In this connection it is a noteworthy fact that of all the complaints made by parties and sections against the general Administration, involving, in many cases, alleged violations of the Constitution, and in others, of fundamental principles of political economy, not one has been laid at the door of the judiciary. Usurpation of authority has been charged upon the Executive and the legislature, and, at times, a general tendency to disregard constitutional obligations and duties manifested; but we know of no instance, beyond the lowest partisan circles, where the judicial authority of the States or the nation has been held responsible for the least offence of the kind.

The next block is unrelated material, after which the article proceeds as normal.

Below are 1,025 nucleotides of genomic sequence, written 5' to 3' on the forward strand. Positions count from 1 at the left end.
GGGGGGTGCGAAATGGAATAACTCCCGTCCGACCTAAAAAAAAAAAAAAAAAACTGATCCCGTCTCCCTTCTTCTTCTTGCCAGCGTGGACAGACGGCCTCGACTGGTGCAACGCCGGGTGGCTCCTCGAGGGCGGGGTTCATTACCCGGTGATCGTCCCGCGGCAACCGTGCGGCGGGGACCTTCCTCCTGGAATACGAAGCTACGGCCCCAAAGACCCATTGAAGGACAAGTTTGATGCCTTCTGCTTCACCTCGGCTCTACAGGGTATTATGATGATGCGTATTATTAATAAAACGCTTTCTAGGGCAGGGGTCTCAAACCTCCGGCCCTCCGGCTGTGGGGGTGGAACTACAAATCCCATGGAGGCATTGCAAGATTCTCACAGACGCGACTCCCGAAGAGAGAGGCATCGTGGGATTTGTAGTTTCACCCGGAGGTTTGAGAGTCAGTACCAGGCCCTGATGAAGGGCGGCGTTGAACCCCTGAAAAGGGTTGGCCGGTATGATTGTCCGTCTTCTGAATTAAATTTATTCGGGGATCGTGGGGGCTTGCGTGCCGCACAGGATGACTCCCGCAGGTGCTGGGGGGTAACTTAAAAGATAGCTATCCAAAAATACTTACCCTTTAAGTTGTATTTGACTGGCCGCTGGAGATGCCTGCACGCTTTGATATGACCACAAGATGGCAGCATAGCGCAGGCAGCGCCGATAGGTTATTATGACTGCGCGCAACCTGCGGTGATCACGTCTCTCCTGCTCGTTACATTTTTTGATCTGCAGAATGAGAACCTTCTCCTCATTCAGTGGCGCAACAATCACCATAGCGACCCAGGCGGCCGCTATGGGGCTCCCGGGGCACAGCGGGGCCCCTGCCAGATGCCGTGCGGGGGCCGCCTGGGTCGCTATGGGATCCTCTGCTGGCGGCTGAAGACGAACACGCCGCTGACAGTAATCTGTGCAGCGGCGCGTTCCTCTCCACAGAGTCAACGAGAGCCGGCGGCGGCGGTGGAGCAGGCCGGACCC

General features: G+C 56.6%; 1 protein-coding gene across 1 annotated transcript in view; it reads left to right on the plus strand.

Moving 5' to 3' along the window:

It must not be admitted, in explanation of this, that its office is comparatively of little account. On the contrary, in a government of laws, it is by far the highest, most important and responsible of all the institutions of state. Its range is broader; its duties more weighty and elaborate; its government more complete and universal ; its trusts more sacred; and, we may add, its decisions more satisfactory, than any other department. It is the state, to all practical intents and purposes. When the privilege of the writ of habeas corpus was partially suspended in England, Mr. Burke denounced and declared it a dissolution of government. In this denunciation we see the truc theory of the English Constitution. It is a free system of laws, and such a system is impossible